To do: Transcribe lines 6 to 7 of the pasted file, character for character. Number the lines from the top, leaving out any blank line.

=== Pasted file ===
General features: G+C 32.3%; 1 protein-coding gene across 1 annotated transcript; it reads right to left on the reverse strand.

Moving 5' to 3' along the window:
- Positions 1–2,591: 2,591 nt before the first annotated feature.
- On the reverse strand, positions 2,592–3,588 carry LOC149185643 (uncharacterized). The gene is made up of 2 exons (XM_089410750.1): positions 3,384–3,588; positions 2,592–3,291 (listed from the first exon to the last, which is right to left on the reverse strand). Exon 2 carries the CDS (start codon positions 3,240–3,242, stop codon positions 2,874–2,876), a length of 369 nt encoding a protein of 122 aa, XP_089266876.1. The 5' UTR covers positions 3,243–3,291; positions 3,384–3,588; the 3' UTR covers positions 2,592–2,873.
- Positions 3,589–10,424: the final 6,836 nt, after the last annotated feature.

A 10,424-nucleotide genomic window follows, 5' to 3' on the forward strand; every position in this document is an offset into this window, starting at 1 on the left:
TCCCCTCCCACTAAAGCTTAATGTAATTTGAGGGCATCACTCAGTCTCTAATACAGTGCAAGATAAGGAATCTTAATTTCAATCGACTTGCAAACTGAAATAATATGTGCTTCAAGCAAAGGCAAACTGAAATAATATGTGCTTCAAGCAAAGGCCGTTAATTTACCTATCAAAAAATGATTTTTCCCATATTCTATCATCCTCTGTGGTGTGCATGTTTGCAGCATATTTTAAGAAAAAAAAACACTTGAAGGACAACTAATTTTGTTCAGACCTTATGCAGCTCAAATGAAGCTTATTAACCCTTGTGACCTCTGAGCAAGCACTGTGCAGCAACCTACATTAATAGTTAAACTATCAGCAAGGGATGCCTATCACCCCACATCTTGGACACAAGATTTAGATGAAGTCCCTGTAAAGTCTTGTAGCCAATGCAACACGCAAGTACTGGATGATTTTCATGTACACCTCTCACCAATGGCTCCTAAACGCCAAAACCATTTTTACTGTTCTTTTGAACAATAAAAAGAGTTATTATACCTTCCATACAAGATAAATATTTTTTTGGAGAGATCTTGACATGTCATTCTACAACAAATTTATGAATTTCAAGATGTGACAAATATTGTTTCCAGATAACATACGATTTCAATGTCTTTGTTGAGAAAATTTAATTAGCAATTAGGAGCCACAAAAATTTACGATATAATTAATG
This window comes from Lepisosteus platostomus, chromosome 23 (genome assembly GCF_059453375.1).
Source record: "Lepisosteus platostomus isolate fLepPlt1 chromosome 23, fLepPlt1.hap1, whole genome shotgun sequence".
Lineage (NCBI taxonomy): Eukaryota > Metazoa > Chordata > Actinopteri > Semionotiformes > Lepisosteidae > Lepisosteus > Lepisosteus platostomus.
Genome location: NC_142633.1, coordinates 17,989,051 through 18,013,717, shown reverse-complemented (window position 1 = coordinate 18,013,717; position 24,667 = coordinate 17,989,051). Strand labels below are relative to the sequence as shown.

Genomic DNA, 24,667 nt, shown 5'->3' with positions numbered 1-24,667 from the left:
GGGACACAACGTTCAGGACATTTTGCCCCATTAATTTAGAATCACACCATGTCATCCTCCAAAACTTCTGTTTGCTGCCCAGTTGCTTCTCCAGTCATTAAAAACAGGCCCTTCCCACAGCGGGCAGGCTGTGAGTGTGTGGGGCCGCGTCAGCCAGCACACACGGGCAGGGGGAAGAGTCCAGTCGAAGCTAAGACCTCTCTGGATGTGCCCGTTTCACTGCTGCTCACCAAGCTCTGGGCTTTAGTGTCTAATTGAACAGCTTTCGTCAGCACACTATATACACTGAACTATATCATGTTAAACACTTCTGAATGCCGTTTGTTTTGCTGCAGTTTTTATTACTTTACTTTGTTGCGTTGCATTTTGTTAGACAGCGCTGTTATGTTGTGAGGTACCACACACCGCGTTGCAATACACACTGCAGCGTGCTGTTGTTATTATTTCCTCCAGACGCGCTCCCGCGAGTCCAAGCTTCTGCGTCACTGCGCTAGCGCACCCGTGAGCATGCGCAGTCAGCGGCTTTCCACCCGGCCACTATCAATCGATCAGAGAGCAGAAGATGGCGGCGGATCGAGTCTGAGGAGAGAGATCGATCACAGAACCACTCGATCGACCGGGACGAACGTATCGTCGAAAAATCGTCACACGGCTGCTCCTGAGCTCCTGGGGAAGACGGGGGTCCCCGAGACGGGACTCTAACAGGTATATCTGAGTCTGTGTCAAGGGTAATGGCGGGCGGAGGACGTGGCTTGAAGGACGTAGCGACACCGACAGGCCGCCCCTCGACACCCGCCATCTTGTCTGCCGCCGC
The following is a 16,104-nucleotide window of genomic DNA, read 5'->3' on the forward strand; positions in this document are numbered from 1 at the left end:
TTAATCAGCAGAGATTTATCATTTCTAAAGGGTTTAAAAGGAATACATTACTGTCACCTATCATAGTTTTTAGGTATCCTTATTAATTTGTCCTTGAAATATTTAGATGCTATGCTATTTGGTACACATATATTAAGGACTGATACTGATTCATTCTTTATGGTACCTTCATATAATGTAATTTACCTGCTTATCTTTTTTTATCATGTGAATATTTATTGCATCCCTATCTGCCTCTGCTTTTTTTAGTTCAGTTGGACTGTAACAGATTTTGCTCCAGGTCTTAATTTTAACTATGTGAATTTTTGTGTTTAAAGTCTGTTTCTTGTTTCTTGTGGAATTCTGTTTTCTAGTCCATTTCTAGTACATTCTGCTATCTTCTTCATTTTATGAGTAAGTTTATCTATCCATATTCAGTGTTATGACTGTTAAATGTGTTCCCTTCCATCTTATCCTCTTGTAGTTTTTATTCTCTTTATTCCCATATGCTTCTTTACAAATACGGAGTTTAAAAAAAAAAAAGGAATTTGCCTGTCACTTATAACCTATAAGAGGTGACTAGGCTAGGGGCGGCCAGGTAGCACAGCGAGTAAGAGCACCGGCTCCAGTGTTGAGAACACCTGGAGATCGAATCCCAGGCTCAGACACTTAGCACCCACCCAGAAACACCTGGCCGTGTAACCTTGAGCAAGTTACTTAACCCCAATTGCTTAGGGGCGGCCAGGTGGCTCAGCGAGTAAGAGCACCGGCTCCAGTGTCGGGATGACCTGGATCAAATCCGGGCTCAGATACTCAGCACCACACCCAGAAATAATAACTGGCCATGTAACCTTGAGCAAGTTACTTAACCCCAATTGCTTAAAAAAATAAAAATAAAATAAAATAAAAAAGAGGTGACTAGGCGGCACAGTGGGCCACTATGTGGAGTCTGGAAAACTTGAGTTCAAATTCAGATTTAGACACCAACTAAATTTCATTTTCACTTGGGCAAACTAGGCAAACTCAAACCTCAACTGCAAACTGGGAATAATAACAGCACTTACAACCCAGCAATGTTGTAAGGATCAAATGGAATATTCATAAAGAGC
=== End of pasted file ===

A 10,424-nucleotide genomic window follows, 5' to 3' on the forward strand; every position in this document is an offset into this window, starting at 1 on the left:
TCCCCTCCCACTAAAGCTTAATGTAATTTGAGGGCATCACTCAGTCTCTAATACAGTGCAAGATAAGGAATCTTAATTTCAATCGACTTGCAAACTGAAATAATATGTGCTTCAAGCAAAGGCAAACTGAAATAATATGTGCTTCAAGCAAAGGCCGTTAATTTACCTATCAAAAAATGATTTTTCCCATATTCTATCATCCTCTGTGGTGTGCATGTTTGCAGCATATTTTAAGAAAAAAAAACACTTGAAGGACAACTAATTTTGTTCAGACCTTATGCAGCTCAAATGAAGCTTATTAACCCTTGTGACCTCTGAGCAAGCACTGTGCAGCAACCTACATTAATAGTTAAACTATCAGCAAGGGATGCCTATCACCCCACATCTTGGACACAAGATTTAGATGAAGTCCCTGTAAAGTCTTGTAGCCAATGCAACACGCAAGTACTGGATGATTTTCATGTACACCTCTCACCAATGGCTCCTAAACGCCAAAACCATTTTTACTGTTCTTTTGAACAATAAAAAGAGTTATTATACCTTCCATACAAGATAAATATTTTTTTGGAGAGATCTTGACATGTCATTCTACAACAAATTTATGAATTTCAAGATGTGACAAATATTGTTTCCAGATAACATACGATTTCAATGTCTTTGTTGAGAAAATTTAATTAGCAATTAGGAGCCACAAAAATTTACGATATAATTAATG